To combat illegal fishing, the U.S. Coast Guard has entered into a shiprider agreement with Palau, which enables Palauan security officials to embark on transiting U.S. Coast Guard vessels to conduct maritime patrol of its enormous, under patrolled Exclusive Economic Zone (EEZ). This kind of shiprider agreement allows the U.S. Coast Guard to play a more active role in developing partner law enforcement capacity of the island States. In addition, we are cooperating with Japan, Australia, Palau, the Marshall Islands, and Micronesia to bring to fruition the Sasakawa Peace Foundation’s $10 million initiative to support maritime surveillance in all three Compact States.

Second, the Department’s humanitarian programs have been very well-received in island communities. These programs primarily focus on the removal of explosive remnants of war from the World War II era, humanitarian projects, and prisoner of war/missing in action operations. DoD’s 12-person Civic Action Team maintains a rotational presence in Palau, conducting small- to medium-scale humanitarian and civic action projects in the health, education, and infrastructure areas.

Especially notable are the large-scale, multinational, pre-planned humanitarian missions, the U.S. Air Force’s Pacific Angel and U.S. Navy’s Pacific Partnership, which include medical and engineering projects in remote regions that are conducted in close coordination with local communities. In the summer of 2010, more than 1,900 Palauans were treated, 14 community service projects were completed, and more than 1,000 man hours spent across the three states of Koror, Peleliu and Angaur when USS BLUE RIDGE (LCC-19) stopped in Palau as part of Pacific Partnership 2010.

Also, the longest running humanitarian campaign in the world, Operation Christmas Drop, which provides air-dropped supplies to the people of the remote Micronesian islands each December, celebrated its 58th anniversary in December 2010 and continues annually to assist the remote islands of Palau. These humanitarian missions are evidence that the Department’s engagement in Palau extends well beyond traditional security parameters.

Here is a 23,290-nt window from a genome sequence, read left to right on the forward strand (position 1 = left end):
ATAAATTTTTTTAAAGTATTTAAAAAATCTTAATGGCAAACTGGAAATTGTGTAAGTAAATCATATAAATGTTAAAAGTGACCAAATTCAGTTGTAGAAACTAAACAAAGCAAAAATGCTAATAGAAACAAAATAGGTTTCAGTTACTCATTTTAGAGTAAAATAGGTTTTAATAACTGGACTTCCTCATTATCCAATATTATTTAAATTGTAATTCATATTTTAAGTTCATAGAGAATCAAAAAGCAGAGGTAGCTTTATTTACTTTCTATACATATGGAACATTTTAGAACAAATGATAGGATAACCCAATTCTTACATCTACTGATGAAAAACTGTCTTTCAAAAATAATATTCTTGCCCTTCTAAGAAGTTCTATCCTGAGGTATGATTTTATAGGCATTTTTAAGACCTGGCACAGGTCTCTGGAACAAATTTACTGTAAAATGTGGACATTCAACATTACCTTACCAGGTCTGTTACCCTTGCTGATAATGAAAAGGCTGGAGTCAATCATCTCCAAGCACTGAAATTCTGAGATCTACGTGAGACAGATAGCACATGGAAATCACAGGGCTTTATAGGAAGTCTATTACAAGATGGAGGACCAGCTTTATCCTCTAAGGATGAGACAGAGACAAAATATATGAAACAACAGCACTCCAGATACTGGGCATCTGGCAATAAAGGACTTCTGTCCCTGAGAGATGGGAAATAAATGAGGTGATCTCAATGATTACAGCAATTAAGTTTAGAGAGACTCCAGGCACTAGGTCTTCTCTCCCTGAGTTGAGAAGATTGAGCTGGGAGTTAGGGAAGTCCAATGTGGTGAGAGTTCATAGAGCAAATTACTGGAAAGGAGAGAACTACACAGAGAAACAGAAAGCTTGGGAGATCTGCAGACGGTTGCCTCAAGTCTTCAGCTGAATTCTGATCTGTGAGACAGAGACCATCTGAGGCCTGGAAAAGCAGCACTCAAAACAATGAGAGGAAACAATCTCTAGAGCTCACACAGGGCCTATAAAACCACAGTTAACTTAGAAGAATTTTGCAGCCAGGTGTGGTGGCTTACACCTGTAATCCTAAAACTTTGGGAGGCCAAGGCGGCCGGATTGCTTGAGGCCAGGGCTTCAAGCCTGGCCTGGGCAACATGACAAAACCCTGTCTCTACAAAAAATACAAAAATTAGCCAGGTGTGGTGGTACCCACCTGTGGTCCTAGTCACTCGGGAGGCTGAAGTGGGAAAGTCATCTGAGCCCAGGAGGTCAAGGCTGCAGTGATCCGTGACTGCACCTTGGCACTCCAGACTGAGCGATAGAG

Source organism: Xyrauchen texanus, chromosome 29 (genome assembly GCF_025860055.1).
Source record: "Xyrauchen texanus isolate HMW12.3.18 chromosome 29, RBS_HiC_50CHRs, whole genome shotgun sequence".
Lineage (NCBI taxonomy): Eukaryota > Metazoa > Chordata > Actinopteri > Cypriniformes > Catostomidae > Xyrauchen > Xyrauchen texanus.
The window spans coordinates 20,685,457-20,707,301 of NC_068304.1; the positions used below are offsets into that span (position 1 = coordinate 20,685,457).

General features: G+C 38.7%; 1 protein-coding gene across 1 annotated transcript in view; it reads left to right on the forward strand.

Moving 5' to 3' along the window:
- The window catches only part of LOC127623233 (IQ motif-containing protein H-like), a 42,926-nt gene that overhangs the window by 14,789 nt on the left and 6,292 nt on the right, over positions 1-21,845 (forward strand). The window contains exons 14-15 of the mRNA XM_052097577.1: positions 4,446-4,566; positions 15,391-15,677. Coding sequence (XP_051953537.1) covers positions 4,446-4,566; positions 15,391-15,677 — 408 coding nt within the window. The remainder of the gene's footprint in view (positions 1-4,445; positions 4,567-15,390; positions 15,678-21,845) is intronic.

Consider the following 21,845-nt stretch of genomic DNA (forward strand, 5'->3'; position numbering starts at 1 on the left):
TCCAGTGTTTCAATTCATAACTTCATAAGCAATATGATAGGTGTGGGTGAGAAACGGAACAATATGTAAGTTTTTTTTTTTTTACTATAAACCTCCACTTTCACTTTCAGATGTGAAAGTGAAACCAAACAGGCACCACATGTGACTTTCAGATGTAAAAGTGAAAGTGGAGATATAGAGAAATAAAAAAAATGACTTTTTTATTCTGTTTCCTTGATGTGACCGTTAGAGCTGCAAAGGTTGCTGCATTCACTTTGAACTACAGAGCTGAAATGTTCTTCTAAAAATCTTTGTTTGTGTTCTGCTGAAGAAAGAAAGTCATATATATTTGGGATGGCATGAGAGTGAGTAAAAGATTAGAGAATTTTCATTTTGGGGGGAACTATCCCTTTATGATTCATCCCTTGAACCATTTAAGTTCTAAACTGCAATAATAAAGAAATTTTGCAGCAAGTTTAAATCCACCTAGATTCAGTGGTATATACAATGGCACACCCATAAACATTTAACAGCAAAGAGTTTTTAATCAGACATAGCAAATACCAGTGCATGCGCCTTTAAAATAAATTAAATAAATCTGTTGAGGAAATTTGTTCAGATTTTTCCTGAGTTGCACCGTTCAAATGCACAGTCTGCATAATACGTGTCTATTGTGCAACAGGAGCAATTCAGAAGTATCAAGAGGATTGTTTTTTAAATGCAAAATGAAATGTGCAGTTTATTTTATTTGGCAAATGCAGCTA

In conclusion, U.S. power projection in the Asia-Pacific region will continue to be essential to our national security interests. The U.S.-Palau Compact is a strategic asset for U.S. presence in the Western Pacific, an increasingly important region. Loss of the defense rights and exclusive access granted to the United States under the Compact would adversely affect U.S. national security. Our relationship with Palau is unique and reliable.

Passage of the proposed legislation approving the results of the 15- year Compact Review would ensure this important security agreement continues and would reassure Palau of our sustained commitment to Palau and its people and of our shared interest in regional and global security. I urge you to support the continued security agreement the United States has developed with Palau over the years and ask for your support of the proposed legislation.

Explore posts in the same categories: Palau - Chronology

Thank you for your comment and it will be posted promptly.

Fill in your details below or click an icon to log in:

WordPress.com Logo

You are commenting using your WordPress.com account. Log Out /  Change )

Google photo

You are commenting using your Google account. Log Out /  Change )

Twitter picture

You are commenting using your Twitter account. Log Out /  Change )

Facebook photo

You are commenting using your Facebook account. Log Out /  Change )

Connecting to %s

%d bloggers like this: